I have been receiving IVIG for nearly 9 yrs. At first, I used Gammunex with fairly mild side effects. Then my supplier insisted it was no longer available and put me on Gammagard that caused bad headaches, fatigue, pain and some nausea. I finally wrote to IG Living regarding how I could get back to Gammunex. They quickly responded that all I needed to do was have my doctor write an RX for "Gammunex Only" and that did it!! I do much better now. My premeds are 400 mg Ibuprofen, 25 Benadryl, 50 mg IV solu-cortef pre and post treatment. I also take my RX headache meds and pain meds as I also suffer from FM and chronic fatigue. I am doing much better now and no longer have to wipe out my schedule for a week after tx! Thank God for the resource of IG Living! I do have problems sleeping the first and often second night after tx that I am sure is due to the steroid. I just block out a few days to adjust and rest when I can. But, so much better than I did with Gammagard!!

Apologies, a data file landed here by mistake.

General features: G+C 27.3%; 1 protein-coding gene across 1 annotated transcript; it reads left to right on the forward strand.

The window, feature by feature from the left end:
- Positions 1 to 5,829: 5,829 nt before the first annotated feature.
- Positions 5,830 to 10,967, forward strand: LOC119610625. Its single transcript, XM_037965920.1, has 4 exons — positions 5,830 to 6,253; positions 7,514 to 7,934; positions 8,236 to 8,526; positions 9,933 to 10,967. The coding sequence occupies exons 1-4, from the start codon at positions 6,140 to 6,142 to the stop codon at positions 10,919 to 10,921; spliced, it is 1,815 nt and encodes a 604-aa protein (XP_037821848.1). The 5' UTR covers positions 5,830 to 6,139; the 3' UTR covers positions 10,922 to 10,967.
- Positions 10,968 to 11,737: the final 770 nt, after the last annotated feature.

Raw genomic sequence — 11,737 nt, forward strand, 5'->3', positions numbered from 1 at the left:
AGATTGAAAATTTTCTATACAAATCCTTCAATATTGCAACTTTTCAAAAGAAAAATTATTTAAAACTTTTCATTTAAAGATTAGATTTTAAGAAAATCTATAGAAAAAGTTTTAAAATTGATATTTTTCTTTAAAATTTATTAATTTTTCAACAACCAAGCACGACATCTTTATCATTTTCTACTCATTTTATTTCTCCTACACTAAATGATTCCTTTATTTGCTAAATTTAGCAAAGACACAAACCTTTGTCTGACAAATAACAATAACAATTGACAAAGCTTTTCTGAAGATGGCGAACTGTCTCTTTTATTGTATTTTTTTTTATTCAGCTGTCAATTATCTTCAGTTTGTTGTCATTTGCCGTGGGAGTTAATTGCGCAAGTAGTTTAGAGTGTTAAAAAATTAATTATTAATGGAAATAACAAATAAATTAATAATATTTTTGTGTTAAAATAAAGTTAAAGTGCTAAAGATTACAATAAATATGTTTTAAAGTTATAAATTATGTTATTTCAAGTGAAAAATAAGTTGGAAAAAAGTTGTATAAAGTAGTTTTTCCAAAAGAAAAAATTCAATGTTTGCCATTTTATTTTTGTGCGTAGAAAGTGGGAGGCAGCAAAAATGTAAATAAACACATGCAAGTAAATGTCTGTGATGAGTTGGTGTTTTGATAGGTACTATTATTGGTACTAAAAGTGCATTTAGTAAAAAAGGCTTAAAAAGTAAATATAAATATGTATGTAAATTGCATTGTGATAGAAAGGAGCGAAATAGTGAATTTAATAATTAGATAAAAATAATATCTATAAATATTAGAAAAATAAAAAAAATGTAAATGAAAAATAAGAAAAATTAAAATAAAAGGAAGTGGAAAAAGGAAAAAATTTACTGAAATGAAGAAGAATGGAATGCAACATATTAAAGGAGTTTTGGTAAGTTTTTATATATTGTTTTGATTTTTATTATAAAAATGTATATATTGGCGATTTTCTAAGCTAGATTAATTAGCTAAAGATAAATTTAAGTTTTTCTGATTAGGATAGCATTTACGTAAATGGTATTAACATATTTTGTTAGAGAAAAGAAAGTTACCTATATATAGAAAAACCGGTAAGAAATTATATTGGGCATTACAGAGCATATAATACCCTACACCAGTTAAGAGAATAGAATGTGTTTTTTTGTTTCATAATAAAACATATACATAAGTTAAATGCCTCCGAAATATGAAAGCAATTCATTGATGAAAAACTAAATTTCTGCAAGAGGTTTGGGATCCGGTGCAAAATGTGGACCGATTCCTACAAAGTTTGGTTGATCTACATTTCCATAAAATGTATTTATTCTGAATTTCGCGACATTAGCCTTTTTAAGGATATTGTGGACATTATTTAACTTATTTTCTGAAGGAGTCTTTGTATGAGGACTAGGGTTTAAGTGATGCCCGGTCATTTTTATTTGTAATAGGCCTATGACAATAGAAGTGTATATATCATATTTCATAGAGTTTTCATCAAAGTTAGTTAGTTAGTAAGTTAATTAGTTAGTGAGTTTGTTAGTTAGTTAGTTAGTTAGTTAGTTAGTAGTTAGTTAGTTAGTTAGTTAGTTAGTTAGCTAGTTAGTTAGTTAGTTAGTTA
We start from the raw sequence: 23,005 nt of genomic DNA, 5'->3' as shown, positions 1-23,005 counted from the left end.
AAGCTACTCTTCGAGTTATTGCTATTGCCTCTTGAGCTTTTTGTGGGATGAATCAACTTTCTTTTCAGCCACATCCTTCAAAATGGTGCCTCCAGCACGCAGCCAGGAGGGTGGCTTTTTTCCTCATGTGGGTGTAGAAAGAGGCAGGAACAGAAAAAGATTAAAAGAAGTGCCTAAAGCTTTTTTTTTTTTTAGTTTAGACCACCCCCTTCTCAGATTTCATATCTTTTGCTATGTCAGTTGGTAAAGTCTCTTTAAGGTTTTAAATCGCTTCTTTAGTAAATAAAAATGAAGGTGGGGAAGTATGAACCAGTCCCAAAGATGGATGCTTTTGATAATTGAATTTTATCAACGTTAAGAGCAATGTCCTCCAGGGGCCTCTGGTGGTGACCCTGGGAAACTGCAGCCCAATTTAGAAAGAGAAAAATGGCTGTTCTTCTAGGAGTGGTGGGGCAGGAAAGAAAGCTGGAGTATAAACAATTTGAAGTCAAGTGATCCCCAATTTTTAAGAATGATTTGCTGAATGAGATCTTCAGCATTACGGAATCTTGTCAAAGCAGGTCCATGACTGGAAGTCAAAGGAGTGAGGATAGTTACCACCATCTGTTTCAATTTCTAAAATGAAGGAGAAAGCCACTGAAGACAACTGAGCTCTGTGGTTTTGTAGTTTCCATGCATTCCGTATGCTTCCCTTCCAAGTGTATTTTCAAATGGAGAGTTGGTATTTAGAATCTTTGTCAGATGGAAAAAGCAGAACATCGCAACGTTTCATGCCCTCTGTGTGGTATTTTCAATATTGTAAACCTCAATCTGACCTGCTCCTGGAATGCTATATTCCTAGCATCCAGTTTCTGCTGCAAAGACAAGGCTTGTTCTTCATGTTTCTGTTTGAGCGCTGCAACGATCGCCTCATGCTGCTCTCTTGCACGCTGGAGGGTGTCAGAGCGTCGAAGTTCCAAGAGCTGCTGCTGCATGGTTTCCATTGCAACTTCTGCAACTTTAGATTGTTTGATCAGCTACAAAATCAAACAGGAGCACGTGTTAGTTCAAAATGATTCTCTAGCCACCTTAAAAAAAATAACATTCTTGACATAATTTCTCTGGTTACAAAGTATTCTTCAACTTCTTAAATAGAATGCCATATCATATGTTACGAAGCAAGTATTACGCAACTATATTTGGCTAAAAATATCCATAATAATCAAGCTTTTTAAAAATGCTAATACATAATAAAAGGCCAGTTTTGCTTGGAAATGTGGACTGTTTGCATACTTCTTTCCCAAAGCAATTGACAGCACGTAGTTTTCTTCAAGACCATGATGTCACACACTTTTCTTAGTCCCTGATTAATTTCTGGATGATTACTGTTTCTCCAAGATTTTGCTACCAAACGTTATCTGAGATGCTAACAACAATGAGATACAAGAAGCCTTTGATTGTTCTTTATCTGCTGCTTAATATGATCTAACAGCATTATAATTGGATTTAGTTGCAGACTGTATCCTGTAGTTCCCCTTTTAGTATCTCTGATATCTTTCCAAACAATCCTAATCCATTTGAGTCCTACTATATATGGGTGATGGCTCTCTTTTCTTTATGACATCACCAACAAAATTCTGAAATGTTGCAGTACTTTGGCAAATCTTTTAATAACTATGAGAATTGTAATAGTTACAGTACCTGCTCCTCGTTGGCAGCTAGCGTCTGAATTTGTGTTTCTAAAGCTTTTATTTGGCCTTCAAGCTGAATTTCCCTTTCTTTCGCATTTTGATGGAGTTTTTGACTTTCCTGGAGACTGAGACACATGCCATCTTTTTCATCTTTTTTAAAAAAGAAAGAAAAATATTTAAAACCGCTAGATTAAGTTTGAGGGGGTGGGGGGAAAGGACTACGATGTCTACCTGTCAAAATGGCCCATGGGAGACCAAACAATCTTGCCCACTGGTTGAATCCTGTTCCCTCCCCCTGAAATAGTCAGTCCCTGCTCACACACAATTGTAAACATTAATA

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Sacks et al. (2005) reported the case of a 72-year-old man, described as professionally successful, intelligent, and cultivated, with polymyalgia rheumatica, who after being treated with prednisone developed a psychosis and dementia , which several behavioral neurology and neuropsychiatry consultants initially diagnosed as early dementia or Alzheimer's disease .  Large dosage variations in the patient's medication (including a self-increased dosage from 10 mg/day to as much as 100 mg/day for at least 3 months) produced extreme behavioral changes, from missed appointments to physical altercations, and eventually admission to a psychiatric ward and later to a locked Alzheimer facility. During this time, neuropsychological testing showed a decline in the patient's previously superior IQ as well as deficits in memory, language, fluency, and visuospatial function, which given the patient's age was considered to be compatible with early dementia. When the steroid treatment ended after a year, the patent's confusion and disorganized appearance stopped immediately. Within several weeks, testing showed strong improvement in almost all cognitive functions. His doctors were surprised at the improvement, since the results were inconsistent with a diagnosis of dementia or Alzheimer's. Testing after 14 months showed a large jump in Full Scale IQ from 87 to 124, but mild dysfunction in executive function, memory, attentional control, and verbal/nonverbal memory remained.